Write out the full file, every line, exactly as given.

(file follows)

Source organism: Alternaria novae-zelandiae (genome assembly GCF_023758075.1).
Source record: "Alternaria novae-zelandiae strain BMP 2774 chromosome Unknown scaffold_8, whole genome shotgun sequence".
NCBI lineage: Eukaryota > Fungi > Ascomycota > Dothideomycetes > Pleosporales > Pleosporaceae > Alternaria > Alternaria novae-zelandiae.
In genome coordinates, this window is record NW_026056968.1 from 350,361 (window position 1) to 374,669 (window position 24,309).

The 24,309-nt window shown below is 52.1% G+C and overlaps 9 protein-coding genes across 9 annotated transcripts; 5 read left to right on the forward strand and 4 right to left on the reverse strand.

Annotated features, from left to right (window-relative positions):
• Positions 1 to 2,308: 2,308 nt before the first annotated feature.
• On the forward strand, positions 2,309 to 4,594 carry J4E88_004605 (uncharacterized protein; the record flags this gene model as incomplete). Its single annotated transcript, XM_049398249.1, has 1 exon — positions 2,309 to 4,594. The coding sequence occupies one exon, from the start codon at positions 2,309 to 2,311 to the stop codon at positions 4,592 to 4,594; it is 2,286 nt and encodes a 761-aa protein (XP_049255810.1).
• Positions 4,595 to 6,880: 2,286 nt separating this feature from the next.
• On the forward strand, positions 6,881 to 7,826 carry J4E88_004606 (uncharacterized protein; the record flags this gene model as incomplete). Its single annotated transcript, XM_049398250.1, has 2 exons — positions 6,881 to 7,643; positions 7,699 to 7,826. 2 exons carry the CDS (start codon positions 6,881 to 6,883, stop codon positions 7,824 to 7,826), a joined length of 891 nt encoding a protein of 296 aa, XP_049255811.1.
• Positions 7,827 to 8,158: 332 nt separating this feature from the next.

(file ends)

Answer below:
Source organism: Alternaria novae-zelandiae (genome assembly GCF_023758075.1).
Source record: "Alternaria novae-zelandiae strain BMP 2774 chromosome Unknown scaffold_8, whole genome shotgun sequence".
NCBI lineage: Eukaryota > Fungi > Ascomycota > Dothideomycetes > Pleosporales > Pleosporaceae > Alternaria > Alternaria novae-zelandiae.
In genome coordinates, this window is record NW_026056968.1 from 350,361 (window position 1) to 374,669 (window position 24,309).

The 24,309-nt window shown below is 52.1% G+C and overlaps 9 protein-coding genes across 9 annotated transcripts; 5 read left to right on the forward strand and 4 right to left on the reverse strand.

Annotated features, from left to right (window-relative positions):
• Positions 1 to 2,308: 2,308 nt before the first annotated feature.
• On the forward strand, positions 2,309 to 4,594 carry J4E88_004605 (uncharacterized protein; the record flags this gene model as incomplete). Its single annotated transcript, XM_049398249.1, has 1 exon — positions 2,309 to 4,594. The coding sequence occupies one exon, from the start codon at positions 2,309 to 2,311 to the stop codon at positions 4,592 to 4,594; it is 2,286 nt and encodes a 761-aa protein (XP_049255810.1).
• Positions 4,595 to 6,880: 2,286 nt separating this feature from the next.
• On the forward strand, positions 6,881 to 7,826 carry J4E88_004606 (uncharacterized protein; the record flags this gene model as incomplete). Its single annotated transcript, XM_049398250.1, has 2 exons — positions 6,881 to 7,643; positions 7,699 to 7,826. 2 exons carry the CDS (start codon positions 6,881 to 6,883, stop codon positions 7,824 to 7,826), a joined length of 891 nt encoding a protein of 296 aa, XP_049255811.1.
• Positions 7,827 to 8,158: 332 nt separating this feature from the next.